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4 essentials for successful window specification

22 December 2022

When it comes to the effective specification, design and installation of windows, several key factors need to be carefully considered. Here’s our guide.


With decades of experience working with architects, specifiers, contractors and fabricators, the same considerations come up time and again when it comes to window specification.


Delivering an efficient, cost effective, high performing window and door solution relies on understanding four key issues:


1. Thermal performance and ventilation
To ensure comfortable living and working experiences in buildings, consider two things:

  • The required thermal performance of windows
  • The necessary ventilation in occupied spaces

When thinking about the necessary U-value of solutions to prevent heat loss, specifiers must also consider the effect on the G-value of the glazing to be specified (which measures how much heat is likely to enter the building as a result of solar heat gain). The balancing act between heat loss and space overheating is important when it comes to the long-term effectiveness of the scheme.  This is growing in importance as the Future Homes Standard looks to tighten the regulations around thermal performance of buildings.


Likewise, ventilation requirements must be carefully considered. The Future Homes Standard lays down specific criteria concerning the amount of ventilation required for living spaces, and this significantly impacts the types and sizes of final window and door specification. 


Solutions for medium or high-rise developments must consider critical safety aspects and design in window solutions that are safe to use at high levels, as well as provide the ventilation demanded by occupants. Questions around natural or mechanical ventilation will influence specification choice too, with the need to avoid moisture or stale air build up.


2. Design, finish and acoustics
Chief among the consideration points for windows will be the choice of colour and style to enhance the aesthetics and visual appeal of the building.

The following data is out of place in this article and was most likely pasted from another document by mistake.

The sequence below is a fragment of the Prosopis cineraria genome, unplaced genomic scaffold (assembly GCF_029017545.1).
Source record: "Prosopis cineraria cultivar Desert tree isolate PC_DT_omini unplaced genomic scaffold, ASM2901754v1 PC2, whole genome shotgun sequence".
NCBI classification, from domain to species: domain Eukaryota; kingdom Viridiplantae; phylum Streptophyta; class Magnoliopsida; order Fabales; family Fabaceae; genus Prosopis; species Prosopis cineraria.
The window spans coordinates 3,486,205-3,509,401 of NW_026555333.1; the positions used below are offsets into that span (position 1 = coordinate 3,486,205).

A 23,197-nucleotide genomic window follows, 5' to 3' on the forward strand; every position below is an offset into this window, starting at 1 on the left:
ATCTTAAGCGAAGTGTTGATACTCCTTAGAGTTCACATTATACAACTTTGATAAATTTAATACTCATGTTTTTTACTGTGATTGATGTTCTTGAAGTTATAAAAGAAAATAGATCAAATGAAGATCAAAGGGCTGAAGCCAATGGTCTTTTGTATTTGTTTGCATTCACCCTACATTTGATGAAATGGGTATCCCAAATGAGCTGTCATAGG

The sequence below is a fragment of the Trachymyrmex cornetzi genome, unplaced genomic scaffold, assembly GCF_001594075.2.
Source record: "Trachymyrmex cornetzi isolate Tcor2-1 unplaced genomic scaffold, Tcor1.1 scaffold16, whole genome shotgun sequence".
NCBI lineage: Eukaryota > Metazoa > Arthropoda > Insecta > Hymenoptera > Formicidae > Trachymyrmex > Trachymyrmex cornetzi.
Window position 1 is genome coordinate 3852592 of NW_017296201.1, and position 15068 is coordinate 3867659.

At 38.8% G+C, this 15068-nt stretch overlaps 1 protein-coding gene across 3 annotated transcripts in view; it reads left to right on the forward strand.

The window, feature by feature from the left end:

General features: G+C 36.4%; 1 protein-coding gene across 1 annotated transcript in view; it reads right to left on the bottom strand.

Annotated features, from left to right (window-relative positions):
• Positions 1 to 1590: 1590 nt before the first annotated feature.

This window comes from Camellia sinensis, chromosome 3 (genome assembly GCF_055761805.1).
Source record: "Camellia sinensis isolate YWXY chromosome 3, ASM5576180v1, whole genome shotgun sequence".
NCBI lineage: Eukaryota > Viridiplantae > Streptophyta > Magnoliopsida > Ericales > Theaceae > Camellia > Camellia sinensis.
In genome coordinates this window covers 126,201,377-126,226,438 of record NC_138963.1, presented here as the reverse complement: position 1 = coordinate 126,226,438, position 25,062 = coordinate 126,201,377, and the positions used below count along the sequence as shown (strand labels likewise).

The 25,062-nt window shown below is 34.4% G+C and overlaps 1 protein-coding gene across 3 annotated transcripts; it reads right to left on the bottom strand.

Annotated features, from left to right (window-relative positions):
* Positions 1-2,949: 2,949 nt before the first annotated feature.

• Is a white or coloured foil finish required?
  • What about the joints? (Stainless steel fixings are needed in coastal environments)
  • Who will be cleaning the windows? Occupants (tilt-and-turn or reversible windows) or external cleaners (value engineered window designs)?

With brownfield sites and urban locations prone to noise pollution from roads and rail lines, the acoustic performance of the window must also be a top priority. 


Again, existing regulations are clamping down on residual noise level acceptance and forcing specifiers to satisfy ever tighter criteria. But the noise reduction requirements between low- and high-level dwellings are markedly different and need to be factored into development planning, where disparate needs may enable specific product choice flexibility and potential cost reduction.


Finally, linked to the U- and G-value considerations, the weight of glass and glazed units must be noted. Can the system take the weight of glass specified to meet thermal, ventilation and acoustic demands?


3. Installation
When it comes to installation, the specification decision process needs to cover several key areas. This includes assessing the wind load on the development and whether the window solution can satisfactorily deliver the performance needed when exposed to the elements.


A focus on the style of building also underscores specification decision making.

  • Is it a concrete frame or brick and block style of construction?
  • Do the windows require direct fixing or fixing with straps?#
  • What is the interface detail and the sought-after external finish?
  • Do the windows work seamlessly with the desired aesthetic look of the façade?

Assurances should be sought around meeting the on-site programme scheduling for installation. Products such as aluminium frames often have longer lead times than PVC-U and specifiers should ensure the manufacturing and installation supply chain can meet their timescales. If not, switching specification can open the opportunity to accelerate completion and meet pressures to deliver a finished development.


4. Safety and security
Safety and security aspects are vital for window specification. In settings such as care homes, for example, you may need to provide restrictive use so potentially vulnerable residents are not exposed to dangers around window openings.


Accreditation is also important, and the specification team needs to be clear about the standards to which the final scheme must adhere. The rigorous use of testing must be factored in, and this can range from on-site water testing that underpins wind, weather, and security aspects, to ensuring all current regulations are satisfied across a range of criteria.


The successful specification of windows and doors forms an integral part of the overall scheme and requires a detailed assessment of many important areas ahead of any final decisions. 


Our in-depth experience of working alongside specification teams helps us guide them through what can be challenging technical, regulatory, design, and installation stages. For help with your specifications, call 0300 333 6525 today.